DW – February 14, 2017
The UN’s Food and Agriculture Organization (FAO) is holding a meeting in Harare on how to stop the spreading infestation of the “fall armyworm.” The caterpillar has already caused damage to staple crops in Zambia, Zimbabwe, South Africa and Ghana. There are reports that Malawi, Mozambique and Namibia are also affected.
According to experts, this is the first time that the fall armyworm has caused widespread damage in sub-Saharan Africa. The armyworm is actually a moth which burrows into crops in its larval stage. When they re-emerge, after a week to 12 days, it will be as moths that can fly up to 1,000 kilometers.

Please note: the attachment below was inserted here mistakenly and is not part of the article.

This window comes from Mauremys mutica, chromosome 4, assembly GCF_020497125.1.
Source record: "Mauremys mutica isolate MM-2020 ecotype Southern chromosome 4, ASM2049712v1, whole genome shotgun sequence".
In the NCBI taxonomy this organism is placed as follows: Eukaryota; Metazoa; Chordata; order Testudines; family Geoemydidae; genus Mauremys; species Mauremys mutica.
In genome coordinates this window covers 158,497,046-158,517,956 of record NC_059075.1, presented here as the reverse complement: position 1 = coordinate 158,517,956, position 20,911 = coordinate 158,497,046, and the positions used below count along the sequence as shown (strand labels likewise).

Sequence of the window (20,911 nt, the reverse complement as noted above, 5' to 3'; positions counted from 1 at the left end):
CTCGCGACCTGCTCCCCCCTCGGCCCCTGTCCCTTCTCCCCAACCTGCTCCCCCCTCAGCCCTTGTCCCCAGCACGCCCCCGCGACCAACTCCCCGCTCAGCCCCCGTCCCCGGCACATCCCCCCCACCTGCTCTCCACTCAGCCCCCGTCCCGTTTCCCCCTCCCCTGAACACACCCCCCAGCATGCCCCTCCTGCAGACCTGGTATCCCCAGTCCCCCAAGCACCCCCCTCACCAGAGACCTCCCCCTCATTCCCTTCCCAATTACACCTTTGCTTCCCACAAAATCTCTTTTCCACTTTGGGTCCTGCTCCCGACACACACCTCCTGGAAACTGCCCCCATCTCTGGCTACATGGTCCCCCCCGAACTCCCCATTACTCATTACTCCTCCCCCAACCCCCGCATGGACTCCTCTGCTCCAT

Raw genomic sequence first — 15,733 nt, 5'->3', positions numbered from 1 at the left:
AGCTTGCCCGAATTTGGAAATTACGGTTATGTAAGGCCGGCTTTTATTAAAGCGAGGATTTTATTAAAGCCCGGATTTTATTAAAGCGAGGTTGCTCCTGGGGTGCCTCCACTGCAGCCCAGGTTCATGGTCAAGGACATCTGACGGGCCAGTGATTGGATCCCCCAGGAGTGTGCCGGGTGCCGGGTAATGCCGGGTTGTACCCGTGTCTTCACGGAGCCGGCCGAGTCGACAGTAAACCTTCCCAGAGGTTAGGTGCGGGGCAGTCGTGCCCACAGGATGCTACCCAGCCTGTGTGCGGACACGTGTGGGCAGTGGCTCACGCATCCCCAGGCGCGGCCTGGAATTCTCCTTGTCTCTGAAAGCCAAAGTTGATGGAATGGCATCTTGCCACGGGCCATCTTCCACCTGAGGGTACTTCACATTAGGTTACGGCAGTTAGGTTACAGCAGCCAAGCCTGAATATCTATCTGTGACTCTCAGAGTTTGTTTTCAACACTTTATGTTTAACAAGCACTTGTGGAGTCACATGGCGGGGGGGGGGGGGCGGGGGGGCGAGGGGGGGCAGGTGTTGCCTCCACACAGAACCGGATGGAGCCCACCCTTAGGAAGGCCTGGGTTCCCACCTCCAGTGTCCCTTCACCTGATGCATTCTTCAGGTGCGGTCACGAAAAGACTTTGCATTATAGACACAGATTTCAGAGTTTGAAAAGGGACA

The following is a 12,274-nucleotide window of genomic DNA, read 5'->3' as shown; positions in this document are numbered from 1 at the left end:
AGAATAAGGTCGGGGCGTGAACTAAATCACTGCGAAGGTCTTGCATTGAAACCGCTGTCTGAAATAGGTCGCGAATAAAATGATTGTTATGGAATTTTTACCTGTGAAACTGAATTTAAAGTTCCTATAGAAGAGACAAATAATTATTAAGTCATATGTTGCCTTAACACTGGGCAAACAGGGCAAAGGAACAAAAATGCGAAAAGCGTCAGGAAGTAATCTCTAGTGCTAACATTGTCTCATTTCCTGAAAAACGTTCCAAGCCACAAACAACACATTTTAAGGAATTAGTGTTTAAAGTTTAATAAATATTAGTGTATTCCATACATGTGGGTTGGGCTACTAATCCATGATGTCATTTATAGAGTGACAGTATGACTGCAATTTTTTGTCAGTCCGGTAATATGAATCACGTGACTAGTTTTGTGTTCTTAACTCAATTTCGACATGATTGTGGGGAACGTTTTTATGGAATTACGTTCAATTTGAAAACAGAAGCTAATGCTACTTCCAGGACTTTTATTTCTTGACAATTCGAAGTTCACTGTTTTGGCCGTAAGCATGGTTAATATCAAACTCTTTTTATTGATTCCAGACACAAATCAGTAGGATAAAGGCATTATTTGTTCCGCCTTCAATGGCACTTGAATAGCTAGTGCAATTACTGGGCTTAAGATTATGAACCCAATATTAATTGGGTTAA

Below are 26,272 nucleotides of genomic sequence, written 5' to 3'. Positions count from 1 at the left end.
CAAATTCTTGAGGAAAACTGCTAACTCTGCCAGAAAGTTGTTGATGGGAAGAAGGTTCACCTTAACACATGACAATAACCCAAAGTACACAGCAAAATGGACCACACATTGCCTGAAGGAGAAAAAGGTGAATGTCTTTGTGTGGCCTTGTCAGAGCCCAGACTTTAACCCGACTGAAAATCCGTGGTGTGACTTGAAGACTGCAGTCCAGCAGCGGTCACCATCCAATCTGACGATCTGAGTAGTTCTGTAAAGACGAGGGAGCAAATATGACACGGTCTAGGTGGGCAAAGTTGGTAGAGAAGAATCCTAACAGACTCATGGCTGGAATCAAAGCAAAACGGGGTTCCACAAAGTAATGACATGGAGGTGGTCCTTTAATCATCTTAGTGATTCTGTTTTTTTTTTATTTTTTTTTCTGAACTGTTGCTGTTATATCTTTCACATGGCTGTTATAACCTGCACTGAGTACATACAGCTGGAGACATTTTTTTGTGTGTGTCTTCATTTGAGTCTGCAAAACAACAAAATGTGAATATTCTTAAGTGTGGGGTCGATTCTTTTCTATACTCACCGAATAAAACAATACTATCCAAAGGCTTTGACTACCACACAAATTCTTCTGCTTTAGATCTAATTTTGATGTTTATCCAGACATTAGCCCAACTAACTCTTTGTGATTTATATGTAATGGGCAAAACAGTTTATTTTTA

The armyworms usually attack fields en mass, consuming crops including maize, wheat, millet and rice, the main sources for food in southern and eastern Africa. These are regions where farmers are already struggling to grow their crops because of severe drought.
“Nobody seems to know how it reached Africa,” said David Phiri, the UN Food and Agriculture Organization’s coordinator for southern Africa adding that caterpillar only first appeared in Nigeria and Togo last year. “So, farmers do not know really how to treat it.”